So what should be said about Darwinism’s implications? Here are some options.
1. It can only describe the natural world, so keep it separate from human concerns, which you learn about in civics class or Sunday school. (Gould’s view.)
2. It explains everything in nature and rules out God, but we can make our own purposes because we evolved to do so. Phew. (Dawkins’ view.)
3. If Darwinism were true it certainly would destroy all human purpose and meaning, and we’d be left with nihilism. Luckily it isn’t true and the irreducible complexity of living things is evidence of a designer. Phew. (Intelligent design.)
4. The neo-Darwinian orthodoxy is too harsh. We need to promote a non-supernatural but still more expansive version of Darwinism that allows for life’s creativity and agency. (Some advocates of a scientifically respectable version of vitalism and some people’s take on the extended evolutionary synthesis.)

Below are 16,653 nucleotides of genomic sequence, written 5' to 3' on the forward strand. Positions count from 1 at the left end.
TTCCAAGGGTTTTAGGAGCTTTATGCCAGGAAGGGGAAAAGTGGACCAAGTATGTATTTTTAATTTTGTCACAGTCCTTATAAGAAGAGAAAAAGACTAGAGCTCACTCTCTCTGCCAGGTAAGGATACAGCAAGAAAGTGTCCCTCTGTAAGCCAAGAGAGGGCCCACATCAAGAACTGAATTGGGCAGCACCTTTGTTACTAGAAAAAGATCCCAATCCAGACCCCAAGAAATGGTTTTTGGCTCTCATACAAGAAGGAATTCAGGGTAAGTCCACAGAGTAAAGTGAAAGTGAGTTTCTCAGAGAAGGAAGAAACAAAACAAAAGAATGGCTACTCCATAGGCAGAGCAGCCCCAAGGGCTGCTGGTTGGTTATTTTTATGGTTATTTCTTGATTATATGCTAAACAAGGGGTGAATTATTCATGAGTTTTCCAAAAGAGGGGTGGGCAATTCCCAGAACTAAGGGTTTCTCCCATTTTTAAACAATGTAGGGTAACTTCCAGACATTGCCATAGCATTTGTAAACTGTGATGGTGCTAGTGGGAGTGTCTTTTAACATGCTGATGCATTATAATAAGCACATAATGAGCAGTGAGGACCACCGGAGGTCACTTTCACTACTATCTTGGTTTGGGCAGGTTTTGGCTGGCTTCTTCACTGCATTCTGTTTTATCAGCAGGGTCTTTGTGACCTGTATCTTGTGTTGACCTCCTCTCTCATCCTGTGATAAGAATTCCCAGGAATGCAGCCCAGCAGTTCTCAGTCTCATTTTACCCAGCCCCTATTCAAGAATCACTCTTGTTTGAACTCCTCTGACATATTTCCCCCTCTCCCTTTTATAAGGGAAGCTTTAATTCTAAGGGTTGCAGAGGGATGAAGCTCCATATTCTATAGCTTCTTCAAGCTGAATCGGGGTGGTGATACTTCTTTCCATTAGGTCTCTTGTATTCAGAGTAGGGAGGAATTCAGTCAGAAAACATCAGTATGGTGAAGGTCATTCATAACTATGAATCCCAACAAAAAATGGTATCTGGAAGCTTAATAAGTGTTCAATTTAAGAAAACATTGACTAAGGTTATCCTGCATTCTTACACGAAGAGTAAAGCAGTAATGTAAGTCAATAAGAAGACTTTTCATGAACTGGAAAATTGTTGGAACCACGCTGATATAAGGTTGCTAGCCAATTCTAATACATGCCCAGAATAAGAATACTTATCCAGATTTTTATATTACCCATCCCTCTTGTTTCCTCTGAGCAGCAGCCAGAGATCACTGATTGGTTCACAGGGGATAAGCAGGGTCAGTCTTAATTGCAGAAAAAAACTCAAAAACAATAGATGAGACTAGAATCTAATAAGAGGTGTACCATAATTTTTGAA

5. Darwinism appears to be nihilistic because it is. Its baleful implications for politics and morality are an important part of the theory and the sooner we take the bitter pill the better. (Rosenberg’s view.)
Most science communicators would defend a version of 1 or 2. A lot of science communication is underwritten by a democratic ethos. The public ought to be informed about science so that they can have more agency in their lives and participate in a scientifically advanced democracy. Admirable. But this is exactly the kind of ought statement that science is supposed to be silent about and also the kind that Darwinism—if the hard cases are right—eliminates.Jamie Milton Freestone, “Does Darwinism Conflict with Religion?” at Areo
Hey, here, we were all waiting for Freestone to try out the CLUNK!! on us: “If you believe in God, well, rejoice! God can use Darwinism too!”
Luckily, we didn’t hear it. We are sick of certifying idiots. For one thing, we’ve run out of certificates. And anyhow, Freestone doesn’t sound like an idiot.
He indicates that he is writing a book on “non-supernatural meaning.” It might be worth looking at if he has got so far as to understand that there is a real conflict between Darwinism and any traditional idea of meaning or morality. Lots of Christian evolutionists have yet to figure that out.